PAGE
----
Eating recommended levels of key nutrients in the 2010 Dietary Guidelines for Americans will cost American consumers hundreds of dollars more per year, a new study published in the August issue of Health Affairs reports.

However, the Newark-Del.-based Produce Marketing Association said the study shouldn’t be taken as evidence that fruits and vegetables are too expensive for Americans to include in their diet.

The article, “Following Federal Guidelines to Increase Nutrient Consumption May Lead to Higher Food Costs for Consumers,” looked at the cost for Americans if they ate the recommended levels of potassium, dietary fiber, Vitamin D and calcium.

“We found that increasing consumption of potassium — the most expensive of the four recommended nutrients — would add $380 per year to the average consumer’s food costs,” the authors said.

The findings suggest that improving the American diet will make it necessary to give consumers more dietary guidance on what foods are economical sources of the nutrients and revise food policies to increase the availability and expense of more healthful foods.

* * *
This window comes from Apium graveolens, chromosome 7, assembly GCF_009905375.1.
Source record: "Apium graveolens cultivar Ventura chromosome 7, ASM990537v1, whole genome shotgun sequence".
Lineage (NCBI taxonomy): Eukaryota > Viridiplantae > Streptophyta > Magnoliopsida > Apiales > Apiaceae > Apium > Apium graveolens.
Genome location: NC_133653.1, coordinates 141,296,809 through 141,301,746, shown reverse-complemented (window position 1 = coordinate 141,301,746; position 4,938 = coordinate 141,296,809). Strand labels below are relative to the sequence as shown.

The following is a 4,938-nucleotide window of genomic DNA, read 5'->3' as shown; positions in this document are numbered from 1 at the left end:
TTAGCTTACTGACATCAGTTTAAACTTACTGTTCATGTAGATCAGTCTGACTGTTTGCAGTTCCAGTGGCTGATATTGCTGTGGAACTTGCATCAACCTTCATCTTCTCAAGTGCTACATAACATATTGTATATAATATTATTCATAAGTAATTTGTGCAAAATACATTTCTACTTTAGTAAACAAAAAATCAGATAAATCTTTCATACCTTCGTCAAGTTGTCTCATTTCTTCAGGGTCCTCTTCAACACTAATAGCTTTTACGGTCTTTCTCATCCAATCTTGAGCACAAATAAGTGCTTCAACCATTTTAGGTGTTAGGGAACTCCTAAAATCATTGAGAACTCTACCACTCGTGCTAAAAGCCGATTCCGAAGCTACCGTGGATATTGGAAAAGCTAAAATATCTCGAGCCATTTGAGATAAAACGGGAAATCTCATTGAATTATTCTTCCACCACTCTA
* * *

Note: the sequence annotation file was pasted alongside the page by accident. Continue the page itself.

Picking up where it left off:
In a response to the report, PMA said fresh produce can be part of the solution to eating well on a budget.

“Consumers buy food, not nutrients,” Kathy Means, vice president of government relations and public affairs for PMA, said in a news release.

”Even the report noted that ‘many foods, notably vegetables and fruits, contain more than one of the recommended nutrients.’

Means said consumers can do several things to stretch their fruit and vegetable dollars, including shopping supermarket sales. About one-third of the items in a supermarket fresh produce department are typically on sale, she said.

Other strategies include buying larger, economical packs of fruits and vegetables and to use fresh fruits and vegetables as meal-extender ingredients in salads,soups and stews that allow consumers to cut back on more expensive items such as meat.